For well over a century we've provided leadership and worked with partners solving complex social problems to create real, measurable outcomes that have strengthened the social health and fabric of communities.  As a charity, the YMCA offers a variety of programs responding to the needs of the community, including education and training, employment and immigrant services, family and youth services, health and fitness programs, childcare and camps. Serving the population of the GTA, Durham, Peel, York, Halton Regions and Dufferin County, last year the YMCA connected with more than 489,000 people across 334 locations.

About the YMCA of Hamilton, Burlington, Brantford
As a charitable organization, the YMCA of Hamilton/Burlington/Brantford serves over 190,000 men, women and children living in Hamilton, Burlington, Flamborough, Brantford and Brant County. The YMCA nurtures people's potential and helps build healthy communities through programming that includes: health, fitness and recreation, child care, day and residential camping, outdoor education, employment training, newcomer services, academic assistance, community outreach, leadership development and volunteerism.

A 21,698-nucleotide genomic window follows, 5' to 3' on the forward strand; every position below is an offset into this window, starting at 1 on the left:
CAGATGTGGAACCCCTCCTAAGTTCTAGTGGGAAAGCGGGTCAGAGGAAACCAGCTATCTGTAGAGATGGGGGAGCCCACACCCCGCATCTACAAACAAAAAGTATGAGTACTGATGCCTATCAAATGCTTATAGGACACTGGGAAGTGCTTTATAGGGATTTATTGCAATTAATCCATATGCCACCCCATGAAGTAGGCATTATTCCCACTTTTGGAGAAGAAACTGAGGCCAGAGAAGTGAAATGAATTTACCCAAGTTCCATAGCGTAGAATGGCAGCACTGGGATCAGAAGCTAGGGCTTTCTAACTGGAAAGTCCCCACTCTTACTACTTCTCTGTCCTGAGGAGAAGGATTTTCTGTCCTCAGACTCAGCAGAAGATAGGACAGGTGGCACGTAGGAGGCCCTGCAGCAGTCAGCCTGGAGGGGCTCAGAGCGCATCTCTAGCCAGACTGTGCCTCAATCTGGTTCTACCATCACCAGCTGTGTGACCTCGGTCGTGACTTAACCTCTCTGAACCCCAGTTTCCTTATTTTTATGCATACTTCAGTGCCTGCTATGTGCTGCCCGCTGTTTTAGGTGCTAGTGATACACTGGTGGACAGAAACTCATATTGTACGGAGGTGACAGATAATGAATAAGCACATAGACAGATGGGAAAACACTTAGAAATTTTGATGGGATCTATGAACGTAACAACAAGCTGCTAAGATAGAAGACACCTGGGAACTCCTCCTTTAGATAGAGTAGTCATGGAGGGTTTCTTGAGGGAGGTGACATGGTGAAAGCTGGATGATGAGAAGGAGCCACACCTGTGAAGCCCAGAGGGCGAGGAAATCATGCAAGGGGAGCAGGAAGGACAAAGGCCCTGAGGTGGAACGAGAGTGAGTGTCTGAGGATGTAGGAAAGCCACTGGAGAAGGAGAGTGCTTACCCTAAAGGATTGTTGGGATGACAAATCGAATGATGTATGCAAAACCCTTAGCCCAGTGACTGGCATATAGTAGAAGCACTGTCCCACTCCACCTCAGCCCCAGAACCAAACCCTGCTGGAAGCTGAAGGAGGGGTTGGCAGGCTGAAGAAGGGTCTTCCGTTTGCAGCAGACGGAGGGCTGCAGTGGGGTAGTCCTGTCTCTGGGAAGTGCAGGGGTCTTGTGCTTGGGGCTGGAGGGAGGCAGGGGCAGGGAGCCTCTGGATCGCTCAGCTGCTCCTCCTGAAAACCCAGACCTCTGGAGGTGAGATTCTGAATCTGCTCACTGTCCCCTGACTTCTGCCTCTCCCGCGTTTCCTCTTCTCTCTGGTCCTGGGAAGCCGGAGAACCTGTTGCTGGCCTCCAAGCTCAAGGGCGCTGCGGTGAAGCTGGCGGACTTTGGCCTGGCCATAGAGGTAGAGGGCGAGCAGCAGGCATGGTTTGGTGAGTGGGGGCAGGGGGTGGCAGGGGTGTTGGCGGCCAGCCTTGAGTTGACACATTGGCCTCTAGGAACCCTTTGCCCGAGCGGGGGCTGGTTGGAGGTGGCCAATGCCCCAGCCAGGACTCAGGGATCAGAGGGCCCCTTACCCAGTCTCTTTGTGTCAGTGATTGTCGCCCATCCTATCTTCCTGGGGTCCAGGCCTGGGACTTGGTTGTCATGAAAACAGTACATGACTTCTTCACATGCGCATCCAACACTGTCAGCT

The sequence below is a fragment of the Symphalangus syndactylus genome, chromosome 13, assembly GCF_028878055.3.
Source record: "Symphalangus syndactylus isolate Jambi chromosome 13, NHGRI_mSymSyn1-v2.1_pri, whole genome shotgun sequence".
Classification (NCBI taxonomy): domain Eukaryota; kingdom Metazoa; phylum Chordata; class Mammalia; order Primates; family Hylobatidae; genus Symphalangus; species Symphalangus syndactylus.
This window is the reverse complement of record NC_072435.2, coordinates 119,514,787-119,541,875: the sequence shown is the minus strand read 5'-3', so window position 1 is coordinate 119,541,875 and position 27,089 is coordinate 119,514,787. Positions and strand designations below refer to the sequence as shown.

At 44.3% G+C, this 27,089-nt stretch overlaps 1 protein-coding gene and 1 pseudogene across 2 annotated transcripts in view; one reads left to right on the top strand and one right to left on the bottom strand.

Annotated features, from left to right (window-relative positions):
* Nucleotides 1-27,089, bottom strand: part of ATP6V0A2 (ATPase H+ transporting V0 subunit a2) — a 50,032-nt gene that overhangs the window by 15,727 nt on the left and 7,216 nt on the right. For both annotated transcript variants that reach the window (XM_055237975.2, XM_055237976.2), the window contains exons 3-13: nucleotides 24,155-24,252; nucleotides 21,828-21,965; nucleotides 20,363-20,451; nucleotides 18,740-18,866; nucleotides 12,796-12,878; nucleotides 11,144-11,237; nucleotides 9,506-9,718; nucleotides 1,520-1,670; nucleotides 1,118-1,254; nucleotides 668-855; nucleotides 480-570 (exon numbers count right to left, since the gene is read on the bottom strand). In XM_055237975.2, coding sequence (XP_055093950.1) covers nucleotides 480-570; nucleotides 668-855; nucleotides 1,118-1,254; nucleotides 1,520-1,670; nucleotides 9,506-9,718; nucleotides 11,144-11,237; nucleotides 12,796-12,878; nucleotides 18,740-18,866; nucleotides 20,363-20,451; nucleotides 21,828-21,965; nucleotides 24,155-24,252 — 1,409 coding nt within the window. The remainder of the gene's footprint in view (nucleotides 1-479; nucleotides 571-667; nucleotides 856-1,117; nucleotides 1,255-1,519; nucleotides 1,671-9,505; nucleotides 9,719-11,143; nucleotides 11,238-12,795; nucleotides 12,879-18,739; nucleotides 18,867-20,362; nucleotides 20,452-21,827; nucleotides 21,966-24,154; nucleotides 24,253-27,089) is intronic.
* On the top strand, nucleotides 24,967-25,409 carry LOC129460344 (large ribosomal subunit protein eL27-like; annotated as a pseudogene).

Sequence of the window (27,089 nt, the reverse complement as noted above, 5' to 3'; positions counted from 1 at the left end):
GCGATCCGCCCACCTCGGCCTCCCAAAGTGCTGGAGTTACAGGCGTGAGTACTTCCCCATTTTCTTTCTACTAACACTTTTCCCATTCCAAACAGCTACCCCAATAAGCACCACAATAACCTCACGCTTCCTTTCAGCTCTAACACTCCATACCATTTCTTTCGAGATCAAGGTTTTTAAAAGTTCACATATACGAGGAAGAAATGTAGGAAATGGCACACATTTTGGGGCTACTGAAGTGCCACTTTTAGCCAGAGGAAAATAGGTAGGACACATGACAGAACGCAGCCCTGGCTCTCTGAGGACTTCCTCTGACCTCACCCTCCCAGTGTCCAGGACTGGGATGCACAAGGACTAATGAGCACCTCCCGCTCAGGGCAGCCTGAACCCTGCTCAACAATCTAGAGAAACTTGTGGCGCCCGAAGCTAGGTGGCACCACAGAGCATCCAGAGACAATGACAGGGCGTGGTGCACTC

The YMCA of Greater Toronto and Hamilton, Burlington, Brantford poll was conducted using a mixed methodology of online and telephone interviewing by Nielsen.  The study was conducted from February 13 to March 12, 2014 with 650 parents/guardians of children between the ages of 0 to 5.  The telephone portion of the study collected 150 responses with Hamilton, Burlington, Brantford parents/guardians of children 0-5, a sample of this size is considered accurate +/- 8%, 19 times out of 20.  The online component was a standard panel survey among a random sample of GTA panel members who are parents/guardians of children 0-5, if this were a probability sample it would have a margin of error of +/-4.4%, 19 times out of 20.

Image with caption: "More than one-third of parents in Southern Ontario say their young children are behind in one or more key early development areas, new YMCA report finds (CNW Group/YMCA of Greater Toronto)". Image available at:

SOURCE: YMCA of Greater Toronto

For further information:

Amie Zimon                                         
Public Relations Manager
YMCA of Greater Toronto

Kyla Kumar  
Vice President, Communications
YMCA of Hamilton, Burlington, Brantford & YMCA of Niagara